That my accounting was being done exactly correctly. And the other thing that was so important was my accountants would look at the situation based upon the exact money coming in and going out. We'd be sure to fill out the tax forms to maximize the earnings I'd be getting and to minimize the taxes I would be paid within the companies.
And for me, I am incredibly happy to pay taxes in both of these countries. To make sure that I am in compliance and for the way the tax monies are used, the more taxes I'm paying, the better for the societies. At the same time, the more earnings I'm getting, that would trigger these additional taxes.
But I don't have the desire to pay taxes I'm not required to pay. It's not about handing out money for free to the governments and these accountants who were able to help me. As I would just put a disclaimer and I am not a financial advisor, so I'm not telling you what to do.
But I am saying you can speak with lawyers and accountants to make sure what works best for you and what is the best way for you to do it. For me, these were the keys to playing out.
I've been using the same people, I swapped out some who are a little less professional and maybe pricier for other ones who are maybe more engineered towards working with online sales. Those who can understand the aspect of it and cut holding costs as low as possible.
Yet holding me in compliance with the requirements by the governmental authorities in both the United States and Norway. I don't know where you live but you definitely should check this out and make sure you're not making any of these mistakes here. That sort of the secret point of the day why this is so important.
But here's the second one, how to self-publishers should handle finances? Well, my first point is that when under a thousand dollars a year, you should see if you're even required to file anything.
At some point, in virtually all countries, they're going to have a point where "look, if you've set up a lemonade stand, they don't need you to open up an LLC or all of these sorts of filing requests based upon just pennies that are being earned". I know within the United States, you have laws like this and in Norway as well.
So it's when as long as it's under a certain threshold, you're completely covered and just fine. But once we cross that threshold, then it becomes incredibly important to make sure that you comply with the laws of the country that you're living in so you don't get yourself in serious trouble.
Protect Yourself And Your Company
The second answer is once you hit a thousand dollars per month, you should get in touch with an accountant right away. Make sure that you can see that maybe creating LLC is best for you or there's a whole series of different options available. Now within the Norwegian setup, the LLC is a no-brainer.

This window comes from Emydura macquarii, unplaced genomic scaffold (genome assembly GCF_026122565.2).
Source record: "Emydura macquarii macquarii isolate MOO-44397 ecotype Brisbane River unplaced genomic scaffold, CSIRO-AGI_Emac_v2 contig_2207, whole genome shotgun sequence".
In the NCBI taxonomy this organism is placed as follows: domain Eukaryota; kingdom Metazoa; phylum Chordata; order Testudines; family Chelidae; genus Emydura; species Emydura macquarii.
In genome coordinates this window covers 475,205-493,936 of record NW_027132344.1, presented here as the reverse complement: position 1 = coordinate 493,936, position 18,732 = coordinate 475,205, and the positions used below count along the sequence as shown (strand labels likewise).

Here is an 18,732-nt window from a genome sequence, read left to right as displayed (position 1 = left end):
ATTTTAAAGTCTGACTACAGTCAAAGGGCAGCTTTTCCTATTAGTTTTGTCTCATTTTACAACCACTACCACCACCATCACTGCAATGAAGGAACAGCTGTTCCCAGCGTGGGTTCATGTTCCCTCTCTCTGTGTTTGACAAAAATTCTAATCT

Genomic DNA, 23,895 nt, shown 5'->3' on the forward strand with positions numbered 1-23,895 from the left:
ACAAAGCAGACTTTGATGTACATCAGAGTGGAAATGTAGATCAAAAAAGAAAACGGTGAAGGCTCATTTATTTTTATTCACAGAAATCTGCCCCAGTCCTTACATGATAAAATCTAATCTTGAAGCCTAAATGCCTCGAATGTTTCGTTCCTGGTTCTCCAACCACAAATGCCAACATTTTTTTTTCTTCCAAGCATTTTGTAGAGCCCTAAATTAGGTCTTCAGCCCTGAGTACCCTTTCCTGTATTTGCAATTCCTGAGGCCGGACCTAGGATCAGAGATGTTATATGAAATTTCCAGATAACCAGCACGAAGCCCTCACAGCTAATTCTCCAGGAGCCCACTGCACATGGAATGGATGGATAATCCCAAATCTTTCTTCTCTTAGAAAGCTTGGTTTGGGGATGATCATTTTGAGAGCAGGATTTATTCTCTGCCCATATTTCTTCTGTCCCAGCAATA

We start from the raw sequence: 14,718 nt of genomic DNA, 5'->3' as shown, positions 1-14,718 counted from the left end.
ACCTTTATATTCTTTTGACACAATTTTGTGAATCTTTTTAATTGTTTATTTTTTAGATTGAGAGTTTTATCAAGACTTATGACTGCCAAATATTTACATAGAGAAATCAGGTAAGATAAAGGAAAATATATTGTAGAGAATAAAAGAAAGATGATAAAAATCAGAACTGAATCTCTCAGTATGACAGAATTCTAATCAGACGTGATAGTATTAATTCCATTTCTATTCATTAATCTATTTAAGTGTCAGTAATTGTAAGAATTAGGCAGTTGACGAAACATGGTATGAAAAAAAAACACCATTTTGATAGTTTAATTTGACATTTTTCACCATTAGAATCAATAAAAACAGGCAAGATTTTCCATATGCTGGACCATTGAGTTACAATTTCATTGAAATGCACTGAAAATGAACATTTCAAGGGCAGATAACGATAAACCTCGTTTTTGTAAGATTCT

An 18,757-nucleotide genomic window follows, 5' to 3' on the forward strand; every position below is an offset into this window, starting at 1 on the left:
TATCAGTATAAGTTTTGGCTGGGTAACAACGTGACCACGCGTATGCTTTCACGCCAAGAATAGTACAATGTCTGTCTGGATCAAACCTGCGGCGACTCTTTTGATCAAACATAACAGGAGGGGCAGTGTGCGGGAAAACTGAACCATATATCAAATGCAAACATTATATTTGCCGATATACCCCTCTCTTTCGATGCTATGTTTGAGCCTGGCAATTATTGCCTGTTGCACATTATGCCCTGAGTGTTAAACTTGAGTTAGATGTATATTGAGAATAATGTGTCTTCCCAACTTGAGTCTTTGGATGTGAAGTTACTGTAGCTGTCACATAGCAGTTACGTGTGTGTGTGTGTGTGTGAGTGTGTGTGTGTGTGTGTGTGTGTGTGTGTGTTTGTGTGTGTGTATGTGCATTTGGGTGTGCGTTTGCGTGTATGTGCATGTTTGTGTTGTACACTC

The biggest reason is for the tax benefits of this, I can decide when I take revenue and when I take costs within the company. So that means that it's going to make it easier for me to protect myself against these things. I personally also like to not just keep up a cash sum.
To protect me in the early days, I saved 50% of all royalties coming in until I had saved up about a year's worth of revenue. Now, this issue here is a big one. A couple of mentors I've had previously suggested this particular route.
So that you have a pile of cash just in case you never know what's going to happen with all the surprises. Then your budget out and see what expenses you're going to have throughout the year. To make sure that you'll have the money set aside.
So if you know you're going to pay let's say $12,000 at the end of the year in taxes, well then maybe you need to set aside $1,000 a month. To make sure you're going to have that $12,000 for taxes at the end of the year. In addition, a lot of the ways that I personally like to run things is reinvesting.
You take the money that's coming in and you say "I won't have any profit so I'm going to pay no taxes at all". And since the money you're earning you only get taxed after profits, you would simply have the costs that would equal those profits to ensure a zero profit.
But then reinvesting all of it back into tools and virtual assistants to help the production of more books, courses, and Coaching, the ability to get this sort of help as well building out and running ads. All of the things that you're going to have to run it with expenses and such, that you'll be able to push through all of this.
To make sure that you're exactly on the right track when it comes to your self-publishing business. That you're not wasting money and there should be no surprises when it comes to costs at the end of the year for your company.
But let's get on to the third point which is the most important and the secret point of the day when it comes to self-publishers handling their finances. The reason is you do not want to mess with your taxes and I'll just repeat that one last time.
Because it is so important, you do not want to mess with your taxes. Your entire company will sink, you will be found personally liable for whatever's going on. Again, I'm not a lawyer so I'm not telling you what will or won't happen.
But I can say it's going to be terrible, I highly recommend complying with the laws of the country you find yourself self-publishing in. To make sure that with this compliance, you don't have a surprise.
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I can't tell you how many times I read in the newspaper people who are millionaires, sports players, people on TV, and musicians who are cheating on taxes. The cryptocurrency was another one, we saw somebody recently Mcafee I think was getting in serious trouble for not paying taxes.
So please do yourself a favor and do me a favor as well. Because I'm wishing the best for you as well. As a fellow self-publisher, I'm in the same game as you are, and don't do something that's going to put everything you've ever done at risk. Instead, pay the taxes that are necessary but don't think this is simple.
The taxes are crazy complicated, hire an accountant once you're making about a thousand dollars a month. There's no need to mess with it. You're still small in the eyes of the IRS and stuff but get it in order.
In the beginning, phases once you cross the threshold of what has to be reported, find a very cheap inexpensive accountant to help you get your finances in order. You can upgrade that account as you get better. As you're making more money, it's feasible for your business to do what is in your best interest.
So those are a couple of my thoughts on this handling of finances for self-publishers. But I want to know from you how do you handle your finances? Because it's important for me to see, are you doing it correctly?
Do you have an accountant? Have you hired a lawyer? Are you set up as an LLC or maybe something else? I would love to hear from you below in the comments. Check out my other articles and videos for more answers to your self-publishing questions.